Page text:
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Coronavirus response can ‘reshape the future of energy,’ IEA says in annual report

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Oct 13, 2020 | 07:50 1 https://www.cnbc.com/2020/10/13/coro...-iea-says.html

Going forward, IEA believes that renewables will take “starring roles,” and solar will take “center stage,” driven by supportive government policies and declining costs.

“I see solar becoming the new king of the world’s electricity markets,” said Fatih Birol, IEA’s executive director. “Based on today’s policy settings, it is on track to set new records for deployment every year after 2022.”

On the other hand, IEA forecasts that coal demand will not return to pre-coronavirus levels, and that it will account for less than 20% of energy consumption by 2040, for the first time since the Industrial Revolution. Oil will remain “vulnerable to the major economic uncertainties resulting from the pandemic,” with demand starting to decline after 2030, the agency said.

https://www.iea.org/news/world-energ...ture-of-energy

World Energy Outlook from International Energy Agency

Renewables take starring roles in all our scenarios, with solar centre stage. Supportive policies and maturing technologies are enabling very cheap access to capital in leading markets. Solar PV is now consistently cheaper than new coal- or gas-fired power plants in most countries, and solar projects now offer some of the lowest cost electricity ever seen. In the Stated Policies Scenario, renewables meet 80% of global electricity demand growth over the next decade. Hydropower remains the largest renewable source, but solar is the main source of growth, followed by onshore and offshore wind.

“I see solar becoming the new king of the world’s electricity markets. Based on today’s policy settings, it is on track to set new records for deployment every year after 2022,” said Dr Fatih Birol, the IEA Executive Director. “If governments and investors step up their clean energy efforts in line with our Sustainable Development Scenario, the growth of both solar and wind would be even more spectacular – and hugely encouraging for overcoming the world’s climate challenge.” Reply With Quote
Oct 13, 2020 | 07:53 2 Cue the renewable electricity skeptics to tell the IEA that renewables will never work. Of course the skeptics know more about renewables than the IEA! LOL

And electricity is a commodity that farmers can produce, use, sell and buy everyday.
Last edited by chuckChuck; Oct 13, 2020 at 07:57.
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Oct 13, 2020 | 07:57 3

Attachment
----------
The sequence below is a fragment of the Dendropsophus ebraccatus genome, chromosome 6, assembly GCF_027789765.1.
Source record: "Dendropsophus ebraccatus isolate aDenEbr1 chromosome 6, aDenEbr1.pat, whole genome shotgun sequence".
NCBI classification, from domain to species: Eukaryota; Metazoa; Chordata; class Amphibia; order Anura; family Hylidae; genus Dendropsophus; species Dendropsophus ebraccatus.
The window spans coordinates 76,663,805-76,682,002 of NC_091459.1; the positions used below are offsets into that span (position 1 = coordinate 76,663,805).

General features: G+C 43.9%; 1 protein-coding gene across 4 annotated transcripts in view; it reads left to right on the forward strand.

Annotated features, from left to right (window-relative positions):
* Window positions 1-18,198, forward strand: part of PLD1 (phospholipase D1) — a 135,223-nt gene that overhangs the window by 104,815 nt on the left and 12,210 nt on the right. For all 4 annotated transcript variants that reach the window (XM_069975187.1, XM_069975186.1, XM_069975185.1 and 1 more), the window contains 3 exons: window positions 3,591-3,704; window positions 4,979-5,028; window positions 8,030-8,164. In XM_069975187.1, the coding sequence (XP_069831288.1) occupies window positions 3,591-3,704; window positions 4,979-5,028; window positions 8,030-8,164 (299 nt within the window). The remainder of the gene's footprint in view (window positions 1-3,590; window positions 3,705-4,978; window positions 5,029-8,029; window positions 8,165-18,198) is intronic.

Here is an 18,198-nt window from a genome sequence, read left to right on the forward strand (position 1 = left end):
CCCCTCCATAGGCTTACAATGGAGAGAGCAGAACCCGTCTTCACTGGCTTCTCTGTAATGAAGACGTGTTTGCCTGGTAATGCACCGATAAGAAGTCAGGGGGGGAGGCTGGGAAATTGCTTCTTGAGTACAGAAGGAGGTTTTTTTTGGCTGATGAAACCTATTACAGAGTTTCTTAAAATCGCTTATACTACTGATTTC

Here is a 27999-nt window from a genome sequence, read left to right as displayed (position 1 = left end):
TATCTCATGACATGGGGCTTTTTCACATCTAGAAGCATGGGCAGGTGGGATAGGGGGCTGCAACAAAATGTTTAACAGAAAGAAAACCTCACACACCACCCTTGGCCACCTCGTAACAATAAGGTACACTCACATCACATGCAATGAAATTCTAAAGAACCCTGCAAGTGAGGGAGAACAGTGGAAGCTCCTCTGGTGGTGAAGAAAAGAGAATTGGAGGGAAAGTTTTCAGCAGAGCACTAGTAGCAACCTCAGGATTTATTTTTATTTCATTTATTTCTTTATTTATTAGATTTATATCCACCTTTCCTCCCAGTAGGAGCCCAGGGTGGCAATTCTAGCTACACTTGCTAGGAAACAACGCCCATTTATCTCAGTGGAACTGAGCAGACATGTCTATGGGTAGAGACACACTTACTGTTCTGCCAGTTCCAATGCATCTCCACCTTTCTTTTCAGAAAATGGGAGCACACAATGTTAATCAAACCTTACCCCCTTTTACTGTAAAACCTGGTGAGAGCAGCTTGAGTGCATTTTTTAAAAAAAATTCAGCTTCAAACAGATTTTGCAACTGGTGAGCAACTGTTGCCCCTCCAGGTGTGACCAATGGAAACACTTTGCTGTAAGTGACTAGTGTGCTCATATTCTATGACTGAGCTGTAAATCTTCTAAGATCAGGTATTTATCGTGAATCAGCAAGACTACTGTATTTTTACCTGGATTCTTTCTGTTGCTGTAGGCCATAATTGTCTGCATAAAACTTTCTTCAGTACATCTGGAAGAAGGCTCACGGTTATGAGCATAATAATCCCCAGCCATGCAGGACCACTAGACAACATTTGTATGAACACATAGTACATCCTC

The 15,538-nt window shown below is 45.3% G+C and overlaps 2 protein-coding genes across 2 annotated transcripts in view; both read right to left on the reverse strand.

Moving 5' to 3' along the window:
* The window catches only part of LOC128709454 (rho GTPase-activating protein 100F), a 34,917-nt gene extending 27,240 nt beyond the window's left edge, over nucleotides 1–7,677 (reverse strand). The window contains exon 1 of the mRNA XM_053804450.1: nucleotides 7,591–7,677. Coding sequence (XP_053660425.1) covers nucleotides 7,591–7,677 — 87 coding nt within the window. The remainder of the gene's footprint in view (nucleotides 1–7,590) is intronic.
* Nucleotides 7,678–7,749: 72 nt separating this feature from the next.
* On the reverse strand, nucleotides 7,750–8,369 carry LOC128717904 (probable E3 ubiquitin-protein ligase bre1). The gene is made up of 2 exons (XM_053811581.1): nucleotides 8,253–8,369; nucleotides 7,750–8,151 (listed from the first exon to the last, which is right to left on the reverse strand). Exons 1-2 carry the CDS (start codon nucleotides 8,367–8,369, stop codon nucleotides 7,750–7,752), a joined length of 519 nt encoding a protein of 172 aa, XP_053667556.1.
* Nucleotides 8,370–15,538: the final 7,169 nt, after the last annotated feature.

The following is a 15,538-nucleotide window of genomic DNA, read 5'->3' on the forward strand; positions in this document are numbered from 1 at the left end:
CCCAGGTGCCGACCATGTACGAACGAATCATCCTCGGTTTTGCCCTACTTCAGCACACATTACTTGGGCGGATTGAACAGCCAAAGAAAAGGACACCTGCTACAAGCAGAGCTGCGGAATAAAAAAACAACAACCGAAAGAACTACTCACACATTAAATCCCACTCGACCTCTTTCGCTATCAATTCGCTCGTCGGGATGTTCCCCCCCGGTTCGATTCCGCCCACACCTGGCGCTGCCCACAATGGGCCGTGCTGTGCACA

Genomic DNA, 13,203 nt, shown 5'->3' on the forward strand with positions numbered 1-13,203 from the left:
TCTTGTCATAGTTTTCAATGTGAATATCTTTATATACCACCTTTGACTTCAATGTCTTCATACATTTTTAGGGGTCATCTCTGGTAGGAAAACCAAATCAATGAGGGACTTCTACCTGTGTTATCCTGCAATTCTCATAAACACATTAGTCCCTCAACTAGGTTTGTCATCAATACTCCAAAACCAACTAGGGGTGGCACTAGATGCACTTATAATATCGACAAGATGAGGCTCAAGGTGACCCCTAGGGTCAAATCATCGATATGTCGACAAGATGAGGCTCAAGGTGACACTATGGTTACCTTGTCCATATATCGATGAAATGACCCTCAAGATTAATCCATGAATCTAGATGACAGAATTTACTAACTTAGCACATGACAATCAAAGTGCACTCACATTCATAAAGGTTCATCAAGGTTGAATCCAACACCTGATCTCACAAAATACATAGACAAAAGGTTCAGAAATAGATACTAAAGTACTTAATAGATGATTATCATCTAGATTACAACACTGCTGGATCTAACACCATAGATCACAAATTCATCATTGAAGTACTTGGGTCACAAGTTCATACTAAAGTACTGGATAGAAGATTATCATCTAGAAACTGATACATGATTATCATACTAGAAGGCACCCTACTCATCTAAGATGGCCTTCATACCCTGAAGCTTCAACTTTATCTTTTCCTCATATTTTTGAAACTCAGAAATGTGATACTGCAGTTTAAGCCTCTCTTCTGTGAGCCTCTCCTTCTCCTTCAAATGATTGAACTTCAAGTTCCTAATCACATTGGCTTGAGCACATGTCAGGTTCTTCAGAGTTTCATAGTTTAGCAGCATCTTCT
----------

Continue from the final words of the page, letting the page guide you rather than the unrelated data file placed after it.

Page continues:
Quote Originally Posted by wiseguy View Post
Here we go again

Would you get lost already
And you have a great day too!

So why didn't you tell Klause to get lost when he discussed his solar system! LOL
Last edited by chuckChuck; Oct 13, 2020 at 08:00.
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Oct 13, 2020 | 08:12 4 Hmmm , using the flu pandemic to push an agenda.... who would have thought eh ? Reply With Quote
  • 2 Likes


  • Oct 13, 2020 | 08:15 5
    Quote Originally Posted by wiseguy View Post
    I will have a great day

    Everyday is a great day

    Not going sit here and debate the China flu and energy sources for ****s sake

    Get a life
    Whose forcing you to read or debate anything? LOL Reply With Quote
    ajl
    Oct 13, 2020 | 08:16 6 Somebody should propose to just let market forces determine the future of energy. Whatever sources have merit, they will be used. Too radicle eh? Must have bureaucratic influencers shape the future. Reply With Quote
  • 2 Likes


  • Oct 13, 2020 | 08:19 7 "Solar PV is now consistently cheaper than new coal- or gas-fired power plants in most countries, and solar projects now offer some of the lowest cost electricity ever seen." Reply With Quote
    Oct 13, 2020 | 08:19 8
    Quote Originally Posted by furrowtickler View Post
    Hmmm , using the flu pandemic to push an agenda.... who would have thought eh ?
    Trudeau and his team thought of it...how else do you double the national debt in one year. Reply With Quote
  • 2 Likes


  • blackpowder's Avatar Oct 13, 2020 | 08:47 9 In the meantime coal shortages in China? Reply With Quote
    Oct 13, 2020 | 09:19 10
    Quote Originally Posted by ajl View Post
    Somebody should propose to just let market forces determine the future of energy. Whatever sources have merit, they will be used. Too radicle eh? Must have bureaucratic influencers shape the future.
    So are the distorting billions in subsidies and distorting policies for O&G part of the market forces? Reply With Quote